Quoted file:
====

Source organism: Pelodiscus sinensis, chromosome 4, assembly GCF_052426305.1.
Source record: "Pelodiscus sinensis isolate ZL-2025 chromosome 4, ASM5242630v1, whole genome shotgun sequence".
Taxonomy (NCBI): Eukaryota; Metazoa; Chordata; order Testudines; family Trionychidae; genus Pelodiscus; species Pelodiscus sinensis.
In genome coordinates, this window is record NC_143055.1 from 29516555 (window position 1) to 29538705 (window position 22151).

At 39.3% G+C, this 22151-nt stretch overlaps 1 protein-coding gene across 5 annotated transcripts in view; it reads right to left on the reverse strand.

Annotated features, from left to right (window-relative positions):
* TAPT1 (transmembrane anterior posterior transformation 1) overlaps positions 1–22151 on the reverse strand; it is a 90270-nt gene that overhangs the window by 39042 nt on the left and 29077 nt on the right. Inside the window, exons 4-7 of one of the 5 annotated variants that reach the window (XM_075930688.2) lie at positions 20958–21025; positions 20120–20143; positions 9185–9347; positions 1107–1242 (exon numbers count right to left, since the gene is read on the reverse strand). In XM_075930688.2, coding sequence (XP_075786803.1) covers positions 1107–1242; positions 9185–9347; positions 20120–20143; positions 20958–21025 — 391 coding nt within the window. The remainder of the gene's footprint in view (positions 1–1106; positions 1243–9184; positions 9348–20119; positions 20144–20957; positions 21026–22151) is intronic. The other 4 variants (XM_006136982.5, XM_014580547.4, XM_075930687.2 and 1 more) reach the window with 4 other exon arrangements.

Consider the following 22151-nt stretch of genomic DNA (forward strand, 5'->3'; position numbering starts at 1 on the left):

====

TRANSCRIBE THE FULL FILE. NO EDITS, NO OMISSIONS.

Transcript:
Source organism: Pelodiscus sinensis, chromosome 4, assembly GCF_052426305.1.
Source record: "Pelodiscus sinensis isolate ZL-2025 chromosome 4, ASM5242630v1, whole genome shotgun sequence".
Taxonomy (NCBI): Eukaryota; Metazoa; Chordata; order Testudines; family Trionychidae; genus Pelodiscus; species Pelodiscus sinensis.
In genome coordinates, this window is record NC_143055.1 from 29516555 (window position 1) to 29538705 (window position 22151).

At 39.3% G+C, this 22151-nt stretch overlaps 1 protein-coding gene across 5 annotated transcripts in view; it reads right to left on the reverse strand.

Annotated features, from left to right (window-relative positions):
* TAPT1 (transmembrane anterior posterior transformation 1) overlaps positions 1–22151 on the reverse strand; it is a 90270-nt gene that overhangs the window by 39042 nt on the left and 29077 nt on the right. Inside the window, exons 4-7 of one of the 5 annotated variants that reach the window (XM_075930688.2) lie at positions 20958–21025; positions 20120–20143; positions 9185–9347; positions 1107–1242 (exon numbers count right to left, since the gene is read on the reverse strand). In XM_075930688.2, coding sequence (XP_075786803.1) covers positions 1107–1242; positions 9185–9347; positions 20120–20143; positions 20958–21025 — 391 coding nt within the window. The remainder of the gene's footprint in view (positions 1–1106; positions 1243–9184; positions 9348–20119; positions 20144–20957; positions 21026–22151) is intronic. The other 4 variants (XM_006136982.5, XM_014580547.4, XM_075930687.2 and 1 more) reach the window with 4 other exon arrangements.

Consider the following 22151-nt stretch of genomic DNA (forward strand, 5'->3'; position numbering starts at 1 on the left):